The home buying process is full of language that could be confusing to understand. Here are some common terms and definitions used by people you will come across in your home buying journey.
Appreciation: An increase in the value of an asset, your house in this case. For example, popularity of the area your house is in or inflation of the housing market can cause your property to appreciate.
Asking price: The price a property is advertised in the market for - The price the property sells for could be different.
Auction: A public sale in which a property is sold to the highest bidder. Once the auction is above the reserve (a minimum price) amount, the seller must accept the higest bid.
Appraisal: The value of a property determined by a professional. Your lender will ask you to get an appraisal of a property you are interested in purchasing. This is usually done by a qualified appraiser.
BEO (Buyer Enquiry Over): An acronym used to indicate that the seller is looking for offers over the BEO price. E.g. BEO $500,000 means that an enquiry over $500,000 is more likely to be taken seriously. You can still submit an offer below this, but it may not progress very far.
Body Corporate: A legal entity made up owners in a block of flats, townhouses or apartments, who look after the maintenance of shared spaces.
Capital gain: The difference between the amount you bought a property for and the amount you sold it for.
Certificate of title: A document containing the description of the property, proof of ownership and who has mortgage over it.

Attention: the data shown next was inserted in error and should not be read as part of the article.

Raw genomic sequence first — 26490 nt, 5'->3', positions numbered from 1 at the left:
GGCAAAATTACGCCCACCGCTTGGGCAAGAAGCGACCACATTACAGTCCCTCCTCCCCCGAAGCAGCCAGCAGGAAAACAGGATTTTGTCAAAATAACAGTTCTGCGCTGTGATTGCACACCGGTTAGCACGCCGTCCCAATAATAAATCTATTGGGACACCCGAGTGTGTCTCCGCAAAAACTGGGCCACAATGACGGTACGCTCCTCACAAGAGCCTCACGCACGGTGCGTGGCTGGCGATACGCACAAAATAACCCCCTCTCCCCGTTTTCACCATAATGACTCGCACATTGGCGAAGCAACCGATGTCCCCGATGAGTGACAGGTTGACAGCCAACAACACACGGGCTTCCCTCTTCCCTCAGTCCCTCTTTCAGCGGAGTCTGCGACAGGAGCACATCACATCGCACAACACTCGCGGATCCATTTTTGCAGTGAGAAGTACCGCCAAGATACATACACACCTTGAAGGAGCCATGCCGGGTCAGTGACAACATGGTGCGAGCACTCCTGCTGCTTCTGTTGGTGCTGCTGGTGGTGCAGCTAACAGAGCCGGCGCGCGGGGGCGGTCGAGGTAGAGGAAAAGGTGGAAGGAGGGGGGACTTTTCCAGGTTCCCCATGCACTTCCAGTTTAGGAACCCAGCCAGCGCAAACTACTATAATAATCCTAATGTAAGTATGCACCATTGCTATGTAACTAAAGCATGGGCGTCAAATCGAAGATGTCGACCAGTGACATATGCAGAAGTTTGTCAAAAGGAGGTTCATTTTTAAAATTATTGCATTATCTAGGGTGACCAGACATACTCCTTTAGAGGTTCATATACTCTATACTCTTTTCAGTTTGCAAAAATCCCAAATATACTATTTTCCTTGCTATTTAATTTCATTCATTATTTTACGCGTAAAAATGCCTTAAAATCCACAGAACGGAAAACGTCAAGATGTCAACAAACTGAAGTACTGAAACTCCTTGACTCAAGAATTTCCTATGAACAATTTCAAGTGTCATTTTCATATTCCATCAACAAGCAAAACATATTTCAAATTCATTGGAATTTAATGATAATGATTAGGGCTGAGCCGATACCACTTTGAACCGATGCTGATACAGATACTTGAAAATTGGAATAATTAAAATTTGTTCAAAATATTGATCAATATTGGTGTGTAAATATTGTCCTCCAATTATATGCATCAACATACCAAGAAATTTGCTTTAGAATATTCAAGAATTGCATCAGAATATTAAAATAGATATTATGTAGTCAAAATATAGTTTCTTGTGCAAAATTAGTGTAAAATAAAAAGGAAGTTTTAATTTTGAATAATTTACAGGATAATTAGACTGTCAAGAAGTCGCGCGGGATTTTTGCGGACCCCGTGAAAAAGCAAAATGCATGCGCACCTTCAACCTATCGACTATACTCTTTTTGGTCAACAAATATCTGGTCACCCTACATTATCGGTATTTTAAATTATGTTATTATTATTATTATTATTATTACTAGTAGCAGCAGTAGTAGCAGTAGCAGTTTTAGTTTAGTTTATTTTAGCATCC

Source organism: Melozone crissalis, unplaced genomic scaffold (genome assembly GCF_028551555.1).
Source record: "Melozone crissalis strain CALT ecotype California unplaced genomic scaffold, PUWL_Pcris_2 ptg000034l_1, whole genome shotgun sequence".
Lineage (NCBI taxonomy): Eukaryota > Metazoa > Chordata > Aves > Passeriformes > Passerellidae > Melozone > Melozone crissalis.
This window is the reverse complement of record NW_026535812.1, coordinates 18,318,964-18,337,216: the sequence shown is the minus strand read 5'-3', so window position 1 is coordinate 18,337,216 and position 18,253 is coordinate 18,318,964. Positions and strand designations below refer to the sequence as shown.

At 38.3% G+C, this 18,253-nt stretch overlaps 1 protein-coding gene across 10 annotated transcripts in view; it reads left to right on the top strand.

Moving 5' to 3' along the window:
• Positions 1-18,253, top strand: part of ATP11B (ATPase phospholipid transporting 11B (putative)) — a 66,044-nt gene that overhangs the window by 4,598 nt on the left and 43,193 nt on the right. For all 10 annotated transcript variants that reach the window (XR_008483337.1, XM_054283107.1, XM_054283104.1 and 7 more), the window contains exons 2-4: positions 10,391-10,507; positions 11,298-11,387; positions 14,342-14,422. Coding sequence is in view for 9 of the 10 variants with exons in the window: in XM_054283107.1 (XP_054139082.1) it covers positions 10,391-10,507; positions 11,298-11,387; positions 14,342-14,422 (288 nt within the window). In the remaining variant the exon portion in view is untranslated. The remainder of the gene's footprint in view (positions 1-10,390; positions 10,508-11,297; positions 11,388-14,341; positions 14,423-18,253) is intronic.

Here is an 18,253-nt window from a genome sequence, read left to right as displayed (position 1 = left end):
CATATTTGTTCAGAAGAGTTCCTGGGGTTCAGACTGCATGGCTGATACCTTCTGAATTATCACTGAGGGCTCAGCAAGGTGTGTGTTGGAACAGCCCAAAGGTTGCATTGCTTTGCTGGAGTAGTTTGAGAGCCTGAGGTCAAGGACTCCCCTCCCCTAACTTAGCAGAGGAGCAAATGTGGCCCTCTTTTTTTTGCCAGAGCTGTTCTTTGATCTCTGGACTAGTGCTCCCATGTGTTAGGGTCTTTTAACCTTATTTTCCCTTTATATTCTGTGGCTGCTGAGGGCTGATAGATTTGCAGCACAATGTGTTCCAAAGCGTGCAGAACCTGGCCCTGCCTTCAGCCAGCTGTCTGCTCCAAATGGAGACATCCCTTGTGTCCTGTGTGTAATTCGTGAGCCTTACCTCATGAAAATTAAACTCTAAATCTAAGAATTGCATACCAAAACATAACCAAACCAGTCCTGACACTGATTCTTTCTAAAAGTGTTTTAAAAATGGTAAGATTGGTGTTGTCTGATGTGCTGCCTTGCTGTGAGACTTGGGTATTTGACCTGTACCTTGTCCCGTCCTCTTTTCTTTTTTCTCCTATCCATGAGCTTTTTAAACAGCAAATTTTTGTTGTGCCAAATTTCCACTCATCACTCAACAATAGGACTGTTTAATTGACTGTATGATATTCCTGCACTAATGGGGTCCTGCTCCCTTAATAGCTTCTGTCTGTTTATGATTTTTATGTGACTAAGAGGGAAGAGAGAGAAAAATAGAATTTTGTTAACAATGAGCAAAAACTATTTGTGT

Conditional approval: An offer from a lender stating that they could be willing to lend you the money subject to meeting certain criteria.
Conditional offer: An offer that contains conditions. These conditions allow you to arrange finance, get a builder's report and sell another property you may own.
Cross lease: A peoperty in which a number of parties have ownership. Cross leases are usually found in flats, townhouses or properties that share a right of way.
Equity: The value of your property minus the amount you still owe.
Fixed interest rate: Interest rate stays constant for the set period of time.
Freehold: Describes a form of ownership of property where you own the house and the land it sits on. The ownership is not shared.
Leasehold: You own the building but not the land that it sits own. The owner of the land may change you rent to occupy the land. Assuming your lease payments are up-to-date you will still have exclusive access to the building for the duration of the lease.
LIM report: Land Information Memorandum (LIM) report is a summary of information that the council holds on a property.
Loan to Value ratio (LVR): The amount you wish to borrow as a percentage of the market value of the property you wish to purchase.
Low Equity Fee: A one off fee charged by banks at the start of a loan for customers who have less than 20% deposit.
Mortgagee: The bank or lender that has given you the money to buy a property.
Principal: The total amount you borrow.
Private Sale: The current owner of the property is selling the house without the use of a real estate agent. This can save costs, as the owner will not need to pay commissions to the agent after the house is sold, but also requires the owner to take care of the additional paperwork.
Rateable Value (RV): The value of a property set by the local council for the purpose of calculating rates. It is usually made up of land value, capital value and value of improvements.
Settlement day: The day the ownership of a property is legally transferred over from the seller to the buyer.
Tender: A method of purchasing a property by making private and confidential offers before a set deadline. Tenders must be made in writing - usually on a tender document from the seller's real estate agent. Tender offers can be made conditional (based on finance, or selling your existing home, etc), but unconditional offers tend to be more attractive to the seller. It is recommended to consult a lawyer before submitting a Tender.
Unconditional offer: An offer to buy a property without any conditions. A conditional offer can also become an unconditional offer once the conditions have been met.
If you want to calculate how much your repayments will be, use our repayment calculator.